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Mayflower Wind cables to land in Falmouth  

Credit:  By Jessica Hill | Cape Cod Times | Mar 13, 2020 | www.capecodtimes.com ~~

FALMOUTH – Underground cables that will be part of a developing offshore wind farm could touch base somewhere in Falmouth.

Mayflower Wind, a joint venture project between Shell and EDP Renewables, presented plans to develop an 804-megawatt wind farm about 65 miles from shore on the Atlantic Coast Outer Continental Shelf to the Board of Selectmen Monday.

The energy generated from the wind turbines will travel through underground cables to an offshore substation and then to another substation onshore.

Christopher Hardy, external outreach manager for Mayflower Wind, said the onshore substation is set to be in Falmouth, based off the necessary path of the transmission route.

“There would be three cables making their way from the wind farm, 26 nautical miles off the coast of Nantucket,” Hardy said. “The cable route would go through Nantucket Sound all the way into Falmouth, making landfall onshore.”

From there, power will travel through overhead lines to an interconnection switching station and then to a transmission system in Bourne, where the energy will interconnect with the electric grid, Mayflower Wind President John Hartnett said.

The landing spot in Falmouth has not yet been identified. Hardy said the company is looking for different locations for the cable landing and the substation, but how much area is needed for it is not yet known.

Mayflower Wind’s project is one of two to be selected by the Commonwealth under a state procurement legislation. The first, Vineyard Wind, is currently working on the development of its own 84-turbine, 800-megawatt project, which has experienced several delays in the federal permitting process.

Selectmen Vice Chairman Doug Brown asked if Mayflower Wind is the only one looking to connect in Falmouth. Hartnett said he believed they were the only one, as Vineyard Wind is looking to connect in Barnstable.

In Dec. 2018, Mayflower Wind won the rights to develop a lease area that can support up to 1,600 megawatts of offshore wind. The power purchase agreement that Mayflower Wind signed with the electric distribution companies calls for the development of 804 megawatts.

There are 127,000 acres on the Atlantic Coast Outer Continental Shelf set aside for wind energy investments. Other companies also own leases in the area, including Vineyard Wind, Equinor Wind, Bay State Wind and Deepwater Wind.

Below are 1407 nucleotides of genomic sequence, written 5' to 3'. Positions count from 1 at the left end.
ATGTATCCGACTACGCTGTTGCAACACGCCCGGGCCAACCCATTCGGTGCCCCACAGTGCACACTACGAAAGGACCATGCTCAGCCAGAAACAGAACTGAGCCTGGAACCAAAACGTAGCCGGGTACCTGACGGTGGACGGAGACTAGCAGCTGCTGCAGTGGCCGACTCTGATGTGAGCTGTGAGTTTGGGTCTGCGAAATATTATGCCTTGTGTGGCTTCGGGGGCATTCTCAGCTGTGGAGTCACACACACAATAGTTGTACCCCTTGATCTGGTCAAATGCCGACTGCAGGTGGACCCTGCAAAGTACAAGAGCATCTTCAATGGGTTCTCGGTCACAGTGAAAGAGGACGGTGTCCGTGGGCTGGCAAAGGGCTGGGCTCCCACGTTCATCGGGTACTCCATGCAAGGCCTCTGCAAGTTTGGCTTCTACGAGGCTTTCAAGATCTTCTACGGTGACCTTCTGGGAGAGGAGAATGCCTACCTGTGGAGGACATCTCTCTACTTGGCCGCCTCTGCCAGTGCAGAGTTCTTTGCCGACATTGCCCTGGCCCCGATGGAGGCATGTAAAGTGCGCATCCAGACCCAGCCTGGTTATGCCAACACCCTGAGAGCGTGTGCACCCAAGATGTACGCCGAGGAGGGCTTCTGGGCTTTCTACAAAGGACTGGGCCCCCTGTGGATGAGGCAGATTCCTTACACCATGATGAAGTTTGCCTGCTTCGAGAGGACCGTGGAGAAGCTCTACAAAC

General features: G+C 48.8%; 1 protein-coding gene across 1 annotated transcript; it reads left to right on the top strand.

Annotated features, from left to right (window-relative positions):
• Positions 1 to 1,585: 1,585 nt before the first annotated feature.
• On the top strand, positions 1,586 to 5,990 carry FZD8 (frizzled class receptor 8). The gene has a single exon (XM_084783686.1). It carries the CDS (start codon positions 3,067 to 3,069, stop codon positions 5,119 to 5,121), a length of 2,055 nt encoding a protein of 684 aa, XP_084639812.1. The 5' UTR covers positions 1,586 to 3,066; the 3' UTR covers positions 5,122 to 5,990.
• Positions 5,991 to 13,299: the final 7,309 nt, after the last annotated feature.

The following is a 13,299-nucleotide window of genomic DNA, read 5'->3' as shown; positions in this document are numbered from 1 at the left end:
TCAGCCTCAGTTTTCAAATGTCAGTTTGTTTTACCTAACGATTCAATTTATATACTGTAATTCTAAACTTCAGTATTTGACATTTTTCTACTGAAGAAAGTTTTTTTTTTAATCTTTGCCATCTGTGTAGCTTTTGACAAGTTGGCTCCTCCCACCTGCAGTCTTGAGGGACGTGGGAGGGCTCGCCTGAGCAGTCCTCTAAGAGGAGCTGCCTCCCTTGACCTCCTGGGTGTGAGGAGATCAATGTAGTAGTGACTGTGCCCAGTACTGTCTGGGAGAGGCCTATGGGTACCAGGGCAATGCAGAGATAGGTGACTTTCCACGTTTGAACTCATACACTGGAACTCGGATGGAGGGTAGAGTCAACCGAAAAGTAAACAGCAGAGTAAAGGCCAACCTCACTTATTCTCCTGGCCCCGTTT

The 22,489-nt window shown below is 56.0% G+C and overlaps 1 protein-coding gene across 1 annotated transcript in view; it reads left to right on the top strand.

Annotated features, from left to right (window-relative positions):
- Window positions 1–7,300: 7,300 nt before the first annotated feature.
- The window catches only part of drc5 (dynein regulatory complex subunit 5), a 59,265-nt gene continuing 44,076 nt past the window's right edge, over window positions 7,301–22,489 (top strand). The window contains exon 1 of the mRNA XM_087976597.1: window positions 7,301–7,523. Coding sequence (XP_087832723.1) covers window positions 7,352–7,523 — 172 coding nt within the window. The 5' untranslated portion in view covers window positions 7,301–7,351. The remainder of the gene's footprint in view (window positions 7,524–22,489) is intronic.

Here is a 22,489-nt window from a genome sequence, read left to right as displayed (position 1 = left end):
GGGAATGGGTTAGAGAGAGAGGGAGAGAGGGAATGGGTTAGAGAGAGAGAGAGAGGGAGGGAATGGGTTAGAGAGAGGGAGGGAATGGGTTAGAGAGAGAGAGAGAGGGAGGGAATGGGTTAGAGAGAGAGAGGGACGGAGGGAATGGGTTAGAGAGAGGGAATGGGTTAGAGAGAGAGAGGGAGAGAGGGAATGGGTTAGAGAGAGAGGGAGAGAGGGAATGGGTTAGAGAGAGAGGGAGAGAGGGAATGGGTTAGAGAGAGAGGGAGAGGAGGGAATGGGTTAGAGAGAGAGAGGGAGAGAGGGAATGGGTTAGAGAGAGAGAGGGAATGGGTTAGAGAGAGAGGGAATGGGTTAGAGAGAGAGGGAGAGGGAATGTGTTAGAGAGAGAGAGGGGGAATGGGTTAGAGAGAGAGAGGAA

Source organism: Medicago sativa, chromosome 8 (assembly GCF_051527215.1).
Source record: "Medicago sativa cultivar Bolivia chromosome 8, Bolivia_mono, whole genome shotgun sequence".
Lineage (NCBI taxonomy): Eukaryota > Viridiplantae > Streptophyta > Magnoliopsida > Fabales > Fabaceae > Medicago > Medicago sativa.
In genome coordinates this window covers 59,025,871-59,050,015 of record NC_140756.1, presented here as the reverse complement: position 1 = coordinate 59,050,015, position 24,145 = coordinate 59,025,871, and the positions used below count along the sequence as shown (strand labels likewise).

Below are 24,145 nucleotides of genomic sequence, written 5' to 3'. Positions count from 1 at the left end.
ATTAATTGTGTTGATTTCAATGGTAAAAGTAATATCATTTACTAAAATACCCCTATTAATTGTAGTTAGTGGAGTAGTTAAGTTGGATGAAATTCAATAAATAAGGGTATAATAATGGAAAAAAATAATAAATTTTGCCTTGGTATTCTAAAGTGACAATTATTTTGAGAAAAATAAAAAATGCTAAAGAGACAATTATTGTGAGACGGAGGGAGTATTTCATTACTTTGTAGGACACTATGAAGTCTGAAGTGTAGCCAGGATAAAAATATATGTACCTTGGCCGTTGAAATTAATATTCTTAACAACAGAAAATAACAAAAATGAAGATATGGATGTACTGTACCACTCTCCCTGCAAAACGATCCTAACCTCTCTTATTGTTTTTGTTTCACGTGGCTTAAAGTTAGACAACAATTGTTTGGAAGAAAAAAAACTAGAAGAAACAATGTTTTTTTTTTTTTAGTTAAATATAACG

Mayflower Wind does not know the exact number of wind turbines it will install because the manufacturing of turbines is changing, with newer ones generating a larger number of megawatts. The turbines will be installed just over a nautical mile apart in an east to west orientation, Hardy said. Diagonally, he said the turbines will be .7 nautical miles apart.

“The developers have been coordinating so that there is the consistent spacing of the turbines across the area so that marine users have greater clarity and safety in navigating their way through,” Hardy said. “More or less a straight line so that individuals traversing through the area don’t have to meander their way through.”

With Mayflower Wind’s development, the state is on its way to meeting the goal set by Gov. Charlie Baker’s Energy Diversity Act of 2016. The act requires that electric distribution companies purchase 1,600 megawatts of power from offshore renewables by 2027, along with 1,200 megawatts of clean power.

Mayflower projected its wind farm would create 10,000 jobs in the South Coast region and eliminate 1.7 million metric tons of carbon dioxide emissions annually, which is the equivalent of taking 350,000 vehicles off the road.

The project has a long way to go. When a location has been picked, Mayflower Wind will submit an interconnection request and conduct several engineering studies to identify spots where the transmission system has the strength and capability, Hartnett said. Mayflower will then pay the International Organization for Standardization to do a feasibility study and a detailed interconnection study.

If the permitting process goes smoothly, the wind farm will start generating energy by the end of 2025 or 2026, Hartnett told the Board of Selectmen.

“We’re very excited to be one of the offshore wind developers in Massachusetts and we’re very excited to have a project that we’re pushing forward,” Harnett said. “We look forward to being a partner with the town of Falmouth for the next 43 years.”

Source:  By Jessica Hill | Cape Cod Times | Mar 13, 2020 | www.capecodtimes.com

This article is the work of the source indicated. Any opinions expressed in it are not necessarily those of National Wind Watch.

The copyright of this article resides with the author or publisher indicated. As part of its noncommercial effort to present the environmental, social, scientific, and economic issues of large-scale wind power development to a global audience seeking such information, National Wind Watch endeavors to observe “fair use” as provided for in section 107 of U.S. Copyright Law and similar “fair dealing” provisions of the copyright laws of other nations. Send requests to excerpt, general inquiries, and comments via e-mail.

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